Random Thoughts I Had While Watching 'Plane'
Plane Movie Fun. Plane Movie Good.
Below are a series of random thoughts I had while watching the action movie Plane. Plane is a movie in which Gerard Butler plays Brodie Torrence, a captain whose *ahem* plane lands on one of the Philippine islands that happens to be a lawless society run by separatists and rebels. He must enlist in the help of ex-con Louis Gaspare (Mike Colter) to get his passengers and crew back and GTFO this island.
Onto the random thoughts:
I’m loving Brodie Torrence as a name for Gerard Butler’s character. It fits in with the rest of Gerard Butler character names as vaguely masculine sounding. Other recent Butler names: Will Spann, Bob Viddick, John Garrity, Mike Banning, Jake Lawson. These are decent, upstanding, possibly even noble male individuals and you can tell just from the names.
Sitcoms like 30 Rock and Seinfeld often featured excellent fictional movie titles like Death Blow and The Rural Juror. But what they couldn’t have imagined is an intellectually bereft society in which movies are so distilled down to their essential elements that you can simply title a movie Plane and release it into thousands of theaters.
Plane, as a title, is actually pretty appropriate. It speaks to the lizard brain part of us that just wants to see good guys do some badass shit, bad guys get their comeuppance, and a thorough demonstration of the might and precision of the American (ex-)military. On these fronts, it actually succeeds admirably. (See also: Top Gun: Maverick)
I thought a lot about Gerard Butler’s face during this movie. There’s something about it that’s fascinating. Butler is an actor who has portrayed hard boiled badasses but most of the time when I see him in a movie he looks like there’s a part of him that’s tortured and in agony (see the above two screenshots). He’s a reluctant hero and his characters are always physically pushing themselves beyond their natural boundaries. This is part of what I think makes him such an appealing figure: we love our heroes but we don’t want heroism to come too easy to them.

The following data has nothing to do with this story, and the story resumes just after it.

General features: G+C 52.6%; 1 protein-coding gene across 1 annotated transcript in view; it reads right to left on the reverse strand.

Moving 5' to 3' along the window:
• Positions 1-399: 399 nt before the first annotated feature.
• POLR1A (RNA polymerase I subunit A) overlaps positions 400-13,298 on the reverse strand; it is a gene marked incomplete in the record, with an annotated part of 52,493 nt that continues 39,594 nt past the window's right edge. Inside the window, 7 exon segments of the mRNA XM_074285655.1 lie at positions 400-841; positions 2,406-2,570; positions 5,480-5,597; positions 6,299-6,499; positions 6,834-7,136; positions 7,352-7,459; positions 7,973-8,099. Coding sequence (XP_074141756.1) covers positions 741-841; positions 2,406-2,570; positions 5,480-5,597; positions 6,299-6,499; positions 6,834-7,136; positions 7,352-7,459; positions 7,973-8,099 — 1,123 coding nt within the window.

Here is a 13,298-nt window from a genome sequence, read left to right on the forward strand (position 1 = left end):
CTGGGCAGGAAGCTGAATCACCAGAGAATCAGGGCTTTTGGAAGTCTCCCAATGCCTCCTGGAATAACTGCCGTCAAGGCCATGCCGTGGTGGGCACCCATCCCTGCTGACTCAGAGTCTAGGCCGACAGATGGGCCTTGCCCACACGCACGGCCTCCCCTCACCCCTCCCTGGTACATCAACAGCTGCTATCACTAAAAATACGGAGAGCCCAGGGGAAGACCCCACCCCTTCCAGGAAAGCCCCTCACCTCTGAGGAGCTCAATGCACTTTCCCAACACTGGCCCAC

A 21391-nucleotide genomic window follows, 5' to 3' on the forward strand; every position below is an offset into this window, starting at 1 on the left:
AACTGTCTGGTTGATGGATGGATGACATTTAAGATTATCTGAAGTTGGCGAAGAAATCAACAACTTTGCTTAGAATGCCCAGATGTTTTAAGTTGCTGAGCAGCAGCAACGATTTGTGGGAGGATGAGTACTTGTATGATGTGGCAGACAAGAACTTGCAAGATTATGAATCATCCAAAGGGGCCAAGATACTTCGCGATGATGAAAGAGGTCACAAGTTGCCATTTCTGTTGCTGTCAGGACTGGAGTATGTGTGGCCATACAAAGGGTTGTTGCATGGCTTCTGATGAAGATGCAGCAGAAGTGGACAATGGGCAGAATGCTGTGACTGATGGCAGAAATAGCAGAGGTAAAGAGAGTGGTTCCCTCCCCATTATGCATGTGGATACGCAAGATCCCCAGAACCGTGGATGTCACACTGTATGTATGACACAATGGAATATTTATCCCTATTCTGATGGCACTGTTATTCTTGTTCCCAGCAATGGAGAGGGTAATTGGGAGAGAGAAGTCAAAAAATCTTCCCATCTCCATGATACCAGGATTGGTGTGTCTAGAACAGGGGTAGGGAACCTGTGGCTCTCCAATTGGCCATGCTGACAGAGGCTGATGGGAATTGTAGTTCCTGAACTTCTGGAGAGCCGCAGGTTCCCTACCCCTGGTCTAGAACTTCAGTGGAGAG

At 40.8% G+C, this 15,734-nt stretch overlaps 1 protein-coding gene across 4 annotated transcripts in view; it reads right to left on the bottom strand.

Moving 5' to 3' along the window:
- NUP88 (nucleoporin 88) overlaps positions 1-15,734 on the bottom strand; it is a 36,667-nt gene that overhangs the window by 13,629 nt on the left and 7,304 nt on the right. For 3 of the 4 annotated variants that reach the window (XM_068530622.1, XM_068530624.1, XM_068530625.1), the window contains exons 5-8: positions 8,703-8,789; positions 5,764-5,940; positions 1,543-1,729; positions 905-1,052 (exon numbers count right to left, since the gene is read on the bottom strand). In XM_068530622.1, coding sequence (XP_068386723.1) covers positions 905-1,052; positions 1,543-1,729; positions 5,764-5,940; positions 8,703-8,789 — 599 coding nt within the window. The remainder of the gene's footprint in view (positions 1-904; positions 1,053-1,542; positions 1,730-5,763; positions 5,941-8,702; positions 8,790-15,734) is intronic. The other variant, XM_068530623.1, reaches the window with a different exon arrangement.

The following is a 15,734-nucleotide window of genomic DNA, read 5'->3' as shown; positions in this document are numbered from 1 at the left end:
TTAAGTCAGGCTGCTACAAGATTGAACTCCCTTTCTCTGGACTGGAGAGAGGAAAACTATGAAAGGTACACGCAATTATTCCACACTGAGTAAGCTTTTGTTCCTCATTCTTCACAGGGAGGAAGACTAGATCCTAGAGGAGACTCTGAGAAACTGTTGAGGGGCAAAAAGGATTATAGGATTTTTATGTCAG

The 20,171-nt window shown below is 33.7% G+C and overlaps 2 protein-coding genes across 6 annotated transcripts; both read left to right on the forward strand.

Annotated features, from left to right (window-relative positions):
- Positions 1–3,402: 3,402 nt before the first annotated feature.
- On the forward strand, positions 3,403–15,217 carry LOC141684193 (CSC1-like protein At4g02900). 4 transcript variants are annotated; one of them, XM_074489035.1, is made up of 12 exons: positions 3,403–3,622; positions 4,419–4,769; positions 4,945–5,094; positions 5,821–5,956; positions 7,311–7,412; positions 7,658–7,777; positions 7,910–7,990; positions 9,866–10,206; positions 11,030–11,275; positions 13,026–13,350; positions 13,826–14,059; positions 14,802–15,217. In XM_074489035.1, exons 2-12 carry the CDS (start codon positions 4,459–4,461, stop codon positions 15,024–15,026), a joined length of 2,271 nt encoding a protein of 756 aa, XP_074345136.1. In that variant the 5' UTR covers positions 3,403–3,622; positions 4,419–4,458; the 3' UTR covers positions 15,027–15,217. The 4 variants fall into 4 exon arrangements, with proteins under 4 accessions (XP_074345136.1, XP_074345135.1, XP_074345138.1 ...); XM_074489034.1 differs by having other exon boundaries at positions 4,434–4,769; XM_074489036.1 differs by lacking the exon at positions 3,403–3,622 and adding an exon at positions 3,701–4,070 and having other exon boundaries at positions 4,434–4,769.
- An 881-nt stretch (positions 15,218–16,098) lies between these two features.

The titular plane belongs to a fictional airline called Trailblazer. There’s a scene early on where a mid-level manager at Trailblazer authorizes Brodie Torrence to fly into an oncoming storm in order to save money on fuel. Later, when the plane goes down, Trailblazer brings in a fixer named Scarsdale (Tony Goldwyn) to un-fuck the situation. Scarsdale berates the Trailblazer employee for sending the *deep breath* plane into certain danger and asks how much money was saved with this foolhardy flight path, to which the man responds, “$12,000.” Scarsdale then remarks that this is how much the tip will cost for this project. Sure, they might’ve saved $12,000 but temporary cost savings often lead to incredibly costly debacles. Plane is deeply anti-late-stage-capitalism, is what I’m trying to say.
I’m pretty sensitive to depictions of Asians in films and I don’t know that Plane does a great job with it. In 2021, a study of 1,300 movies showed that when a movie had an Asian or Pacific Islander character, around 25% of the time they died violently. There are many Asian characters in Plane (which is good) but about 90% of them die violently (which is not great). And overall, it’s sad to think that people will probably watch this and come away with a sense of the Philippines as a chaotic or lawless society, evoking propagandistic Yellow Peril imagery. But I will say this to the film’s credit: Yes, the vast majority of people in this movie who die horribly are Asians (AKA the evil Filipinos who take Brodie’s *cough* plane hostage). But the movie goes out of its way to put Asian characters everywhere. Some of the passengers are Asian. One of the mercenaries who’s sent to save Brodie’s passengers is Asian (and a total badass). Heck, even Brodie Torrence’s co-pilot is an Asian guy. So…progress? I guess? (Not really)
I’m never flying Spirit Airlines again.
Did you see Plane? If so, let me know what you thought in the comments.
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